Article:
Komitas’ Seven Dances are particularly interesting because he notes the original instruments and the location where he heard them into the piano score. So ‘Yerangi of Yerevan’ says 'In the style of nay and tar', the nay referring to the reedy Armenian duduk while the tar is a plucked lute. The final ‘Shoror of Karin’ is played by pogh (flute), drums and dap (frame drum). These obviously give the pianist a useful clue to how they should sound, but Grigoryan has also benefitted from a 2015 ECM recording her husband, Levon Eskenian, made with the Gurdjieff Ensemble arranging the music for Armenian folk instruments.
So the opening ‘Manushaki of Vagharshapat’ is performed by the filigree notes of a delicately strummed tar, followed by the more legato bowing of kamancha fiddle, over soft drum beats and the drone bass of a santur (hammer dulcimer). Of course these recordings were a fantastic aid for Lusine Grigoryan to make her interpretations as authentic as possible.
'This is the second time I’ve recorded the piano pieces,' she admits. 'I thought I’d mastered them in 2004. But hearing the folk music recordings made me realise I wanted to do them again with that music in my ears. Those recordings completely revitalised my interpretation.'
She mentions the ornaments in the melodic line of ‘Unabi of Shushi’. They are written as a mordent in classical music, but shouldn’t be played like that. 'It’s to imitate the type of attack on the tar. And some of the staccatos shouldn’t be too harsh, but like a softly plucked string.'
On paper, perhaps the most curious of the dances is ‘Yerangi of Yerevan’. On the piano, the left and right hands have the same music - a 12/8 melody and accompaniment in both hands two octaves apart. In the folk recording Levon Eskenian gives the legato melody to the plangent, reedy duduk, the most iconic of Armenian instruments with a tar adding harmonic and rhythmic punctuations. In the piano version Grigoryan isolates the melody and accompaniment expertly while the melodic line two octaves apart evokes the sonorous depth of the duduk sound.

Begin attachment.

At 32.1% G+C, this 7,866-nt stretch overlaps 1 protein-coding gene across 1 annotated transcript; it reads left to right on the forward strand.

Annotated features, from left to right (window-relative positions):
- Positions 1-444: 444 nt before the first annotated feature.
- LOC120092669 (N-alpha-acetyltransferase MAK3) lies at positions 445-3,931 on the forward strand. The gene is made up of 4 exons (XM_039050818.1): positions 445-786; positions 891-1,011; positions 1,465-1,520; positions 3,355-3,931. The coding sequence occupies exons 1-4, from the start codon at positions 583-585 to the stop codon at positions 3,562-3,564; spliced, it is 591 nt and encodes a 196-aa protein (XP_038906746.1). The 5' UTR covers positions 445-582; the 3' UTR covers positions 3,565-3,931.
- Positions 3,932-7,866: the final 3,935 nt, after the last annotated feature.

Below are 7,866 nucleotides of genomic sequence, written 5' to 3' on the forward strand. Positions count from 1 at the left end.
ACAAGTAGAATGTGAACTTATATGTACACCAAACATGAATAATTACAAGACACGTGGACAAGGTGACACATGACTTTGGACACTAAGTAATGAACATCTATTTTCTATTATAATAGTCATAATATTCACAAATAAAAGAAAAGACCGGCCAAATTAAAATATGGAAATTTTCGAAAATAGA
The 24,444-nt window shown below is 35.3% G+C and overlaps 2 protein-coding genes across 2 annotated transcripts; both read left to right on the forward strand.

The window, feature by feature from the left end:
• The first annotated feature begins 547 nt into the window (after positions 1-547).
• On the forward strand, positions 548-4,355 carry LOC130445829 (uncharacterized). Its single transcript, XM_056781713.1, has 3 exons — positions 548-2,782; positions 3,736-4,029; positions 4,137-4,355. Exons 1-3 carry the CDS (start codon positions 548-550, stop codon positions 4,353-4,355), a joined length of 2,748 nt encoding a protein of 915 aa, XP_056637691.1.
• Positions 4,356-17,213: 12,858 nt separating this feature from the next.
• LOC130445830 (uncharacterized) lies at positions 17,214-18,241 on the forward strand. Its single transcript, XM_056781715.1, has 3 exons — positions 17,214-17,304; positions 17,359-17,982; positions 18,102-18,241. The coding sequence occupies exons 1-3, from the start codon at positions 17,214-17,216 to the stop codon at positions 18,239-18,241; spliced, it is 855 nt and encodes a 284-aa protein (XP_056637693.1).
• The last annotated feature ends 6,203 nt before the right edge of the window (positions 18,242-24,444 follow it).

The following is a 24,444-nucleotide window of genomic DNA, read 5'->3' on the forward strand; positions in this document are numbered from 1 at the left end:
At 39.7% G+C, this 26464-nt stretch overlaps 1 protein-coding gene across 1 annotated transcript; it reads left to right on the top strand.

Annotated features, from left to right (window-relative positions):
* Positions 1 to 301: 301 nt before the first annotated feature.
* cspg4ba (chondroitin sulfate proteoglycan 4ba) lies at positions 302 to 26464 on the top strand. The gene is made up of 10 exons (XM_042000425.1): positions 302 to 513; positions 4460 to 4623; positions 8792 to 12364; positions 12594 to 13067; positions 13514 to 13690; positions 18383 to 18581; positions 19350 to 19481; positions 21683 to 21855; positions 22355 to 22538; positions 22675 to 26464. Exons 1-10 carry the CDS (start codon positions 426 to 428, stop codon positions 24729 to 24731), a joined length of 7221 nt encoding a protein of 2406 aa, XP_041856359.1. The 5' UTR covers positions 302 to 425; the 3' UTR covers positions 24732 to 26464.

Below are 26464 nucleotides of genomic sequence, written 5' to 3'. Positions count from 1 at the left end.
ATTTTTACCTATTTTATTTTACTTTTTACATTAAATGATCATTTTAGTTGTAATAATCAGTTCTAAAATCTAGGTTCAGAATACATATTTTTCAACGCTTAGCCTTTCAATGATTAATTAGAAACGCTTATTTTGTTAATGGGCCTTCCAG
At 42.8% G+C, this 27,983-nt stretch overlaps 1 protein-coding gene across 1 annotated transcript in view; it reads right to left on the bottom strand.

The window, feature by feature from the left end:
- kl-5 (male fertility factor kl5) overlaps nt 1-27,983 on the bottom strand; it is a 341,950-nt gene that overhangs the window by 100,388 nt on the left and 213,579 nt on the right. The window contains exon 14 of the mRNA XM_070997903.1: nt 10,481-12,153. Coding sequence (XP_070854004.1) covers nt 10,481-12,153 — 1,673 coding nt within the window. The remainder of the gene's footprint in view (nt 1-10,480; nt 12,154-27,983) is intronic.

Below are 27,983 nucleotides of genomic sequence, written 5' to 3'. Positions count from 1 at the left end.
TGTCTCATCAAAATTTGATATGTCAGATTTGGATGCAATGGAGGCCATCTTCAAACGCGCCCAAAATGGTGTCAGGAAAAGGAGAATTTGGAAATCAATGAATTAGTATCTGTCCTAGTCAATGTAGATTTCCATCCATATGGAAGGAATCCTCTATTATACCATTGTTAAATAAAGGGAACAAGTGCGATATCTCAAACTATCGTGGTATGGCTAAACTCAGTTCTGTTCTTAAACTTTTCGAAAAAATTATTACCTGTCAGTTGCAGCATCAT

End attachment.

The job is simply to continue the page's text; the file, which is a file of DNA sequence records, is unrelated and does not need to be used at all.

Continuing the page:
The last of the Seven Dances is ‘Shoror of Karin’, one of the longer pieces lasting around five minutes. A shoror is a swaying dance which Komitas describes as ‘noble and heroic’ in character. The melody is modal and the pulse shifts between two and three beat patterns. It starts slow and quiet, but the ensemble builds in size as the pace increases. This and the longer Msho Shoror, a sequence of seven dances depicting a pilgrimage to the Monastery of St John the Baptist in Mush, are like windows onto a vanished world of the Armenian communities of Anatolia.
The Armenian population in Anatolia has vanished and apart from a few ruined churches and stones, it’s pieces like this that provide windows onto the culture of that lost world - as well as being curious and beautiful pieces in their own right.
Lusine Grigoryan’s familiarity with the original folk world clearly makes her interpretations of these pieces something special. But is it necessary to know and understand that world to play them? 'Of course many pianists play Bartók without a deep knowledge of Hungarian folk,' she says. 'But when I went on YouTube and saw [the Hungarian folk band] Muzsikas playing the original versions of the pieces he recorded and a folk performance of one of the Romanian Dances, it really changed my interpretation. It made my playing less romantic and more dance like. I think it’s good for pianists to look at these things.'
Lusine Grigoryan’s Komitas: Seven Songs and The Gurdjieff Ensemble’s Komitas are both released on ECM.
Read the review of 'Seven Songs' in the January 2018 issue Gramophone (out now), or in Gramophone's Reviews Database here: 'Seven Songs'